NORTH TEXAS (CBSNewsTexas.com) – My ideal landscape has lots of shades of green, lots of shapes and textures, all teamed with spots of color throughout. This is where ornamental grasses come into play.
First off, they are tough. Once these perennials, almost all of them are, get established they require little attention and not much water. There is a reason you see municipalities use ornamental grasses along roadways.
They are also tremendously versatile since they come in a wide range of sizes. I have a pair of Pampas Grass to fill in the back corner of my yard. They both get the size of a large refrigerator by the end of the season. I also have some mondo grass growing in a shady spot, it only gets about five inches tall.
Then there is the texture of ornamental grass. On our windy days, it sways in a graceful constant motion. It can be hypnotizing if you have a group planting of them.
Some of them are also invasive.
I was given a tour of a new greenbelt being developed in Dallas near Love Field. This is land that has been basically untouched since the city was developed in the late 1800s. It had liriope growing along the creek bank, the seeds had come down the creek from landscapes upstream.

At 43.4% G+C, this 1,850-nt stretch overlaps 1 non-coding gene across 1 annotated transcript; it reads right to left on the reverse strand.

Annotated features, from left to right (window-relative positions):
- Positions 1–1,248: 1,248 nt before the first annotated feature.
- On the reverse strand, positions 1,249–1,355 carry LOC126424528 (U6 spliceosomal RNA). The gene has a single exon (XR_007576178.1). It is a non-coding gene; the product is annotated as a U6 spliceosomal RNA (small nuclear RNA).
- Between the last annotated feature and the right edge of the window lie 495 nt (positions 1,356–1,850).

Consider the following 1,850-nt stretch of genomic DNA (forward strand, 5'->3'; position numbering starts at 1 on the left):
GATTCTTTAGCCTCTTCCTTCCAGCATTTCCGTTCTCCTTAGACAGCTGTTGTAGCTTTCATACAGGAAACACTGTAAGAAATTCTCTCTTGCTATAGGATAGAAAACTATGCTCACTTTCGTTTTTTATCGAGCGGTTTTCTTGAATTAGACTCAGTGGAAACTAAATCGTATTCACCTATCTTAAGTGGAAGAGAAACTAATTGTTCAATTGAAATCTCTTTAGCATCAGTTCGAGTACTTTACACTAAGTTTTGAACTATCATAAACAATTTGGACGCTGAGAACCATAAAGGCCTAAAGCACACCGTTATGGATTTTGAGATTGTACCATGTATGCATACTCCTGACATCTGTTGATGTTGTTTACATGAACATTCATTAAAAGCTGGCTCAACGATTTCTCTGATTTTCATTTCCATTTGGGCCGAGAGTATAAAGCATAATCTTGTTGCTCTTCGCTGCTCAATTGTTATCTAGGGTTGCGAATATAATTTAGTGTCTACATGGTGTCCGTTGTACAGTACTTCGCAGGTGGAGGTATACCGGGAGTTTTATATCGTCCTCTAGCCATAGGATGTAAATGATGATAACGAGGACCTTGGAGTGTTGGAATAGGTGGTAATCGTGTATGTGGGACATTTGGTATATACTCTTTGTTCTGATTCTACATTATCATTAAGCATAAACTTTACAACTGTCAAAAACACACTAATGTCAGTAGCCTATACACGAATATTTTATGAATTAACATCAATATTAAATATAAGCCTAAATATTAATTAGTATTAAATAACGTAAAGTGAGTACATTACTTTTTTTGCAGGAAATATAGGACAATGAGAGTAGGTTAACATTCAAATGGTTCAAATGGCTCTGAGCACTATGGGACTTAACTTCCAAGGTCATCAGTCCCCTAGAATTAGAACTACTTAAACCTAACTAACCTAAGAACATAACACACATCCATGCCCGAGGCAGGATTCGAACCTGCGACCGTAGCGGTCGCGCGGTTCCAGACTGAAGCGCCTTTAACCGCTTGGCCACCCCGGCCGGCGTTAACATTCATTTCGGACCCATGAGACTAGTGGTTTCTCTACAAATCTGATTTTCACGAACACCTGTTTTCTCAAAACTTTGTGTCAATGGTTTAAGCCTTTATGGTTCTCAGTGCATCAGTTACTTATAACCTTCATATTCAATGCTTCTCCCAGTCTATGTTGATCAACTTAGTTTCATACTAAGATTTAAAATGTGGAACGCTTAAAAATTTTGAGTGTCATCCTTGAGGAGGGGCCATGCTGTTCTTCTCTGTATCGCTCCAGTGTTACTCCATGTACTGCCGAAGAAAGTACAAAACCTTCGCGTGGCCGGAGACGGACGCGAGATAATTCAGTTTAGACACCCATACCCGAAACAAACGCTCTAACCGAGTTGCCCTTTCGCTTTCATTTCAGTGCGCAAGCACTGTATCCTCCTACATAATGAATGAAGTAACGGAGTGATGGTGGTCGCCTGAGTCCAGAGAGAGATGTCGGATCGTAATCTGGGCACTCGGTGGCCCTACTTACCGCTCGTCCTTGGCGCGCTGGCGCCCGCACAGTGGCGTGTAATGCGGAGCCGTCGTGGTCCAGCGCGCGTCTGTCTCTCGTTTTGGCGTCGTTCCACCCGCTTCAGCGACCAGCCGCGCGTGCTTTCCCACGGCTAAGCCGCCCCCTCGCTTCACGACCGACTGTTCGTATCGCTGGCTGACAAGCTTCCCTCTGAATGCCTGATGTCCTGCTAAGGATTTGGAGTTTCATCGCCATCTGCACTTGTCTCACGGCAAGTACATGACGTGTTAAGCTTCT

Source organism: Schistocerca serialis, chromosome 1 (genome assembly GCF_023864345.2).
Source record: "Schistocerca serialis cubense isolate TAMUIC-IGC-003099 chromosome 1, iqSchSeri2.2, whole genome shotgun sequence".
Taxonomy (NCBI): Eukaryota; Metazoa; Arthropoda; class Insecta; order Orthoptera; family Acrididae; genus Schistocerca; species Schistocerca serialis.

Those beautiful plumes the larger grasses put out are full of seeds. I had used some Mexican heather grass in my yard before pulling it out because of what it did to my pool (clogged the filter). I still find little start-ups of these throughout my yard two years later.
Keep this in mind when selecting ornamental grasses. There are some less invasive options, please check out their classification using the Texas Invasive website.
Jeff Ray is the senior First Alert Meteorologist at CBS News Texas and an avid gardener. When not covering the weather, he is finding stories about Gardening in north Texas. If you would like Jeff to come talk to your group about how changing weather patterns are changing the way we garden in this area, please email him at [email protected].
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